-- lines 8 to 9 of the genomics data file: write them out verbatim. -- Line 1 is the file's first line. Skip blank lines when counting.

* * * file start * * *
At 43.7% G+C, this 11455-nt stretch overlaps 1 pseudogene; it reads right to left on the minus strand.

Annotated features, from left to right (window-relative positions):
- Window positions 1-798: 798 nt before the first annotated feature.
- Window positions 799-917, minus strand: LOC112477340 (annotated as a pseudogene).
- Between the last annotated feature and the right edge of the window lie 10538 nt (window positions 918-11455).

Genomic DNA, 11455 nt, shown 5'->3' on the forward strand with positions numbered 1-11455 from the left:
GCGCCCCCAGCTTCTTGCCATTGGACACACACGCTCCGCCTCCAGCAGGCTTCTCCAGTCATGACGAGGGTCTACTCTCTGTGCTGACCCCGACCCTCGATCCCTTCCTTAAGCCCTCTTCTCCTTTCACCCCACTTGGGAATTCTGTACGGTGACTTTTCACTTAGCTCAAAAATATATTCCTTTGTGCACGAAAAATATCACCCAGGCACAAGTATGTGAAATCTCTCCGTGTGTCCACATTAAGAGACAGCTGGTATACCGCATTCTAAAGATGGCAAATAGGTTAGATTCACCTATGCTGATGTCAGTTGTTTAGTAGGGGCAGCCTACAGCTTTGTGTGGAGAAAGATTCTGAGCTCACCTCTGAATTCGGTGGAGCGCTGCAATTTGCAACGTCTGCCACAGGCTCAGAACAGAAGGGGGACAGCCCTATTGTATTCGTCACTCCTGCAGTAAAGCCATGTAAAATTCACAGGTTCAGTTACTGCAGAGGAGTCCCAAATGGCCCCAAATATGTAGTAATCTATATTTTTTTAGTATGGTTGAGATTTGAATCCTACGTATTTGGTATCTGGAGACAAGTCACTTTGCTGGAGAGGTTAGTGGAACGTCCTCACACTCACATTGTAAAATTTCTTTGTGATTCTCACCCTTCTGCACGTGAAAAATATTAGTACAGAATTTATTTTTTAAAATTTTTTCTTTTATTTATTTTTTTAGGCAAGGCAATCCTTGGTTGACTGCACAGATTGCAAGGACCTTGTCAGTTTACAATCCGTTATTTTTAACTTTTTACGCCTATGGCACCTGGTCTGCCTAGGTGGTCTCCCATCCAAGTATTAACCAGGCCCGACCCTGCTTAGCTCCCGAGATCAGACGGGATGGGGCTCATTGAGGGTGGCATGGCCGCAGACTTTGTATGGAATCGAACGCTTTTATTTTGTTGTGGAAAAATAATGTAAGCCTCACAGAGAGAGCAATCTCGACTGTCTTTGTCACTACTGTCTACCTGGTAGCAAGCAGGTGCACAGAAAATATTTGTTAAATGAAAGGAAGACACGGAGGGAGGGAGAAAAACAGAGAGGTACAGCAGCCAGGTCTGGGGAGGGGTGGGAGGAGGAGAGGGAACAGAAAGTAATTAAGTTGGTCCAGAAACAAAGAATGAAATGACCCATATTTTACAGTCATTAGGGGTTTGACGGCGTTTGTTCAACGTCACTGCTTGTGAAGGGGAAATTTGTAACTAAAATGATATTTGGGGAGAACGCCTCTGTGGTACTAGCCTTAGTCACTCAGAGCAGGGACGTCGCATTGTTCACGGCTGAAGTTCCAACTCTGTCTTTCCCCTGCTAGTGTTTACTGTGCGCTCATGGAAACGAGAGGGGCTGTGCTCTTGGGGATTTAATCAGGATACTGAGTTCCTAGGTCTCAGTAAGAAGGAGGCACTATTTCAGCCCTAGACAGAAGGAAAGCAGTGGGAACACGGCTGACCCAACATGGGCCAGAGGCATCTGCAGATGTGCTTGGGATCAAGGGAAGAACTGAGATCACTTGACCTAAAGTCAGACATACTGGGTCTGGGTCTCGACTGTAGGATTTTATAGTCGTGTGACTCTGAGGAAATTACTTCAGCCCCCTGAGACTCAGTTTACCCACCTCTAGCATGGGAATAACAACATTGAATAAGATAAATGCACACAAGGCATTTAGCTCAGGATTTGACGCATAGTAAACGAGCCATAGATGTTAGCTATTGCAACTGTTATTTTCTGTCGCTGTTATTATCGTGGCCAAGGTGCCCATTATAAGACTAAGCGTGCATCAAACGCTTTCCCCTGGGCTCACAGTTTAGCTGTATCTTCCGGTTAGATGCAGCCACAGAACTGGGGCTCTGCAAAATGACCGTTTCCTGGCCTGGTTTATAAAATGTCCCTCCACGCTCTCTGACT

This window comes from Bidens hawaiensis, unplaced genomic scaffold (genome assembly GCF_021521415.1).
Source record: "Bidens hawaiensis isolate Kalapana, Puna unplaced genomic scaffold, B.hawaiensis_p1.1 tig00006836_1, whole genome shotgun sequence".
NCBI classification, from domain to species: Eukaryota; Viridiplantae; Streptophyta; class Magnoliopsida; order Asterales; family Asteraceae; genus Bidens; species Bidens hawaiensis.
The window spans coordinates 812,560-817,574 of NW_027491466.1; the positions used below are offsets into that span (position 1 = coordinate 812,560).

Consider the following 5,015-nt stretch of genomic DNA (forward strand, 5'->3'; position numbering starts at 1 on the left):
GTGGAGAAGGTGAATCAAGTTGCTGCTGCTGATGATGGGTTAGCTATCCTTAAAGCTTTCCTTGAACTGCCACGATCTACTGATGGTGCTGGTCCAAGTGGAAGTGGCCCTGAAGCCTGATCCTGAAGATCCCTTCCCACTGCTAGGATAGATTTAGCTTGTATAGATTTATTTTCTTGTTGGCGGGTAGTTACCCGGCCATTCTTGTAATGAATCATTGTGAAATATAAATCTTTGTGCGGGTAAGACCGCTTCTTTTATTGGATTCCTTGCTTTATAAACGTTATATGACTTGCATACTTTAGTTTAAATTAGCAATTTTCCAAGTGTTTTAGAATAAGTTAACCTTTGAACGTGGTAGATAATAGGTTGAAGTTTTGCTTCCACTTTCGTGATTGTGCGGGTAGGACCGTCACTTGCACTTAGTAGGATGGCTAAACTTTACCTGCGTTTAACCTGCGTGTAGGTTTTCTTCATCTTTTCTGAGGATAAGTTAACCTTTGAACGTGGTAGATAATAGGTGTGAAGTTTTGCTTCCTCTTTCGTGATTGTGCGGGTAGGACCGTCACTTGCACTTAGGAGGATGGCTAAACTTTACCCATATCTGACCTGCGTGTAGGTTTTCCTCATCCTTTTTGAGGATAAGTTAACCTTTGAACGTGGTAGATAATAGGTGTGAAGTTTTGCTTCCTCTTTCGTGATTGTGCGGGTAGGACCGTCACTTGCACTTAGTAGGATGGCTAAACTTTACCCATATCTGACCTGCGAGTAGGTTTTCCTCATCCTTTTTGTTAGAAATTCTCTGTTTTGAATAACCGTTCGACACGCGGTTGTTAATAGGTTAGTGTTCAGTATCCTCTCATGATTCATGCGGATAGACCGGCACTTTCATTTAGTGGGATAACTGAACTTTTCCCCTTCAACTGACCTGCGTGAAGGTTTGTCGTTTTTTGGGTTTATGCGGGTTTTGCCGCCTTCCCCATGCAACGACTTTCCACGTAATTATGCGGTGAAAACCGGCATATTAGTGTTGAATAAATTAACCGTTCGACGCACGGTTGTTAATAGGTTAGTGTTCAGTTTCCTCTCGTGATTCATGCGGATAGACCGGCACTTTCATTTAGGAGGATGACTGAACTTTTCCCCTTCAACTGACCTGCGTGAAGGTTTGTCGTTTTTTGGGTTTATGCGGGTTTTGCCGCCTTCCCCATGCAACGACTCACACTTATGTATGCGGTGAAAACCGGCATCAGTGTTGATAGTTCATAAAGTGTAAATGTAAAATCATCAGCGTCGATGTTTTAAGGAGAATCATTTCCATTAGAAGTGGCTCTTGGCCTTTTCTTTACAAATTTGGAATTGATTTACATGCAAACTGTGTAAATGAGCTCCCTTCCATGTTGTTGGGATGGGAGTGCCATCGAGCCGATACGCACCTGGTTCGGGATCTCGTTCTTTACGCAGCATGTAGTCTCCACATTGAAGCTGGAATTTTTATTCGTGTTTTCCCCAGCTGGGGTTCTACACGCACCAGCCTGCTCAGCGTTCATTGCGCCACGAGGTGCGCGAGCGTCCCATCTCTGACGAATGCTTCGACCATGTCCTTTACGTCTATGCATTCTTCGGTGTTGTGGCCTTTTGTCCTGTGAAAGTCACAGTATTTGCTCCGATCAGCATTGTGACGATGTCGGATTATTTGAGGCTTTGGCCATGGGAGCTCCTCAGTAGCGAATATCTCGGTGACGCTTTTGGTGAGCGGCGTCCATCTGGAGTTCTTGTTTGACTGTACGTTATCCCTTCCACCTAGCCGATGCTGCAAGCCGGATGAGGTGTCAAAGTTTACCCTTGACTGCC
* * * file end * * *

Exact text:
This window comes from Bidens hawaiensis, unplaced genomic scaffold (genome assembly GCF_021521415.1).
Source record: "Bidens hawaiensis isolate Kalapana, Puna unplaced genomic scaffold, B.hawaiensis_p1.1 tig00006836_1, whole genome shotgun sequence".